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Should socialising at industry events be compulsory?

Do you think it is appropriate for an organisation to make socialising at industry events compulsory? What advantages are there to the individual and to the company? How does this conflict with the trend towards work-life balance?

Micheal_Page_PolaroidTHE MD’S VIEW

Industry events are a bit like marmite. Some people absolutely love them and see them as a great opportunity to rub shoulders while creating opportunities for their companies and themselves (with a free meal and a couple of drinks thrown in) while others see them as a bit of a drag. Whether it’s a trade exhibition in Dublin (including a night or two away) or a gala dinner in London, it’s all ‘work’.

We all know the saying, ‘you can lead a horse to water but you can’t make it drink’. Well, not only can you not make the horse drink, you can’t make him or her enjoy themselves either – and it shows. If your staff don’t engage with the event and the people around them, it defeats the object of sending them in the first place.

There’s a pay off to be had from socialising at industry events if you take the right approach and go in prepared. For those who are reluctant to step up to the plate, it may well be worth talking them through the expectation; help them to identify what they want to accomplish and to set themselves a goal. The goal could be who they want to talk to or how many introductions they’d like to make.

“Ultimately, it’s all about making connections. You have to socialise to create opportunity and to be a success. They may not come away with something that is tangible but, by talking to people and, more importantly, listening, they have been given an opportunity to learn and can build on that initial contact.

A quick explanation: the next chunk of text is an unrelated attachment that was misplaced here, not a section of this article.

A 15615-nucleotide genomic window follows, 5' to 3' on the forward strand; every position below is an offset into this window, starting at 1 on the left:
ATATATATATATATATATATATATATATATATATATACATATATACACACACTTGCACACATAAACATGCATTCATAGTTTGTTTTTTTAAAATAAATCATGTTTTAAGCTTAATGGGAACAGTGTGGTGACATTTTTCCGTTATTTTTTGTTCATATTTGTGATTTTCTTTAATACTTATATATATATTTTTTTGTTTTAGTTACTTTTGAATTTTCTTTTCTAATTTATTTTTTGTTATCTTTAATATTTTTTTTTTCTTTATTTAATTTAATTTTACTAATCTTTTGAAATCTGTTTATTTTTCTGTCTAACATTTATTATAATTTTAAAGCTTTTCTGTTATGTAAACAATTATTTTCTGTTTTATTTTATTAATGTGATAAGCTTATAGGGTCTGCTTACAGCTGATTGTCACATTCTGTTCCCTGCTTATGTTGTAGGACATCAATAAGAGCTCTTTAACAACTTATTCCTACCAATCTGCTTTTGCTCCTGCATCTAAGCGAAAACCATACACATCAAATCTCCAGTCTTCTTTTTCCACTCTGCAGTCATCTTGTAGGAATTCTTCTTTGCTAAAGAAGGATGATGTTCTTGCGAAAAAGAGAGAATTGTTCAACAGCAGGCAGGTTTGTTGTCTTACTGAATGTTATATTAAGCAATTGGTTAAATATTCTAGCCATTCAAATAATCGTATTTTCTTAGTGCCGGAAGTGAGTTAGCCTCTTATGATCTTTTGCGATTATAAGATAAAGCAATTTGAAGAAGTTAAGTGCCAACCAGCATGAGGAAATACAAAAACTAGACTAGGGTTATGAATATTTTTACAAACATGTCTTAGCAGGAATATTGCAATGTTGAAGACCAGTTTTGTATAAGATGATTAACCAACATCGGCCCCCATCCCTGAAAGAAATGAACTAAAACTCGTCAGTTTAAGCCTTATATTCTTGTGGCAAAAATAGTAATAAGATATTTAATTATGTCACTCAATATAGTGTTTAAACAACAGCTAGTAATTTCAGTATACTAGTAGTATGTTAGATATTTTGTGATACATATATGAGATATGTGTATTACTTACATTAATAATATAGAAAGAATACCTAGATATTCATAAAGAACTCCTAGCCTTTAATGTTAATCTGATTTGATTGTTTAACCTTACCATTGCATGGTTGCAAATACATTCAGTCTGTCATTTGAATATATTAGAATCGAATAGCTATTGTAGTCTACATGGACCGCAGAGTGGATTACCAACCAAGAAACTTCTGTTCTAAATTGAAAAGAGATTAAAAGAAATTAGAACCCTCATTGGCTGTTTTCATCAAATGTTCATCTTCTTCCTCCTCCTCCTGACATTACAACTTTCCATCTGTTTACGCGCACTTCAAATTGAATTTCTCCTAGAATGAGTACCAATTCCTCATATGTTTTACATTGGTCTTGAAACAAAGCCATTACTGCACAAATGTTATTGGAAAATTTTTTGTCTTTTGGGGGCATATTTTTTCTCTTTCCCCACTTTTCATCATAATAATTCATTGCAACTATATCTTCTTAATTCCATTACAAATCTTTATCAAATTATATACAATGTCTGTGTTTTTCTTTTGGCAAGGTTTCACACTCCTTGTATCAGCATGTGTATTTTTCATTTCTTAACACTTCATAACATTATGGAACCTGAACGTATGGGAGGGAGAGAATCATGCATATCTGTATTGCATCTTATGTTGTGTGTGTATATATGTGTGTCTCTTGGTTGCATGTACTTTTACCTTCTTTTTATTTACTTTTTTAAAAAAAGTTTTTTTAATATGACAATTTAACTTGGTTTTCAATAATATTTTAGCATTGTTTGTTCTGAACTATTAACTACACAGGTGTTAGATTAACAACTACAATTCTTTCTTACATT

Fronting engaging and knowledgeable employees at these events is a marketing opportunity in itself. People buy into other people – which is another reason why it’s best to send the staff who are keen and enthusiastic into the melee.

We all know the events that are a big ask and we know the individuals who are most adept at fronting them. To get the best out of the team, and be even-handed, those names should be circulated and used in turn and then recognised and rewarded with some time out for making the commitment. 

Simon_Jaccobs_PolaroidTHE MARKETING VIEW

I do not believe it is appropriate to make socialising at industry events compulsory especially where such events take place outside contracted working hours. Encourage, yes. Compulsory, no.

Although there can be advantages to both the individual and their company in attending industry events, ultimately, it is the decision of an employee to attend such a function, and a good employer will trust their employee to be able to judge the best course of action for all concerned.

Where benefits exist, the advantages can range from improvements in profile-raising – of the individual and of the organisation – to providing genuine commercial developments, innovation and sharing of ideas. For business leaders in particular, attending the relevant events can provide a stake in the ground to demonstrate belief and to lead by example.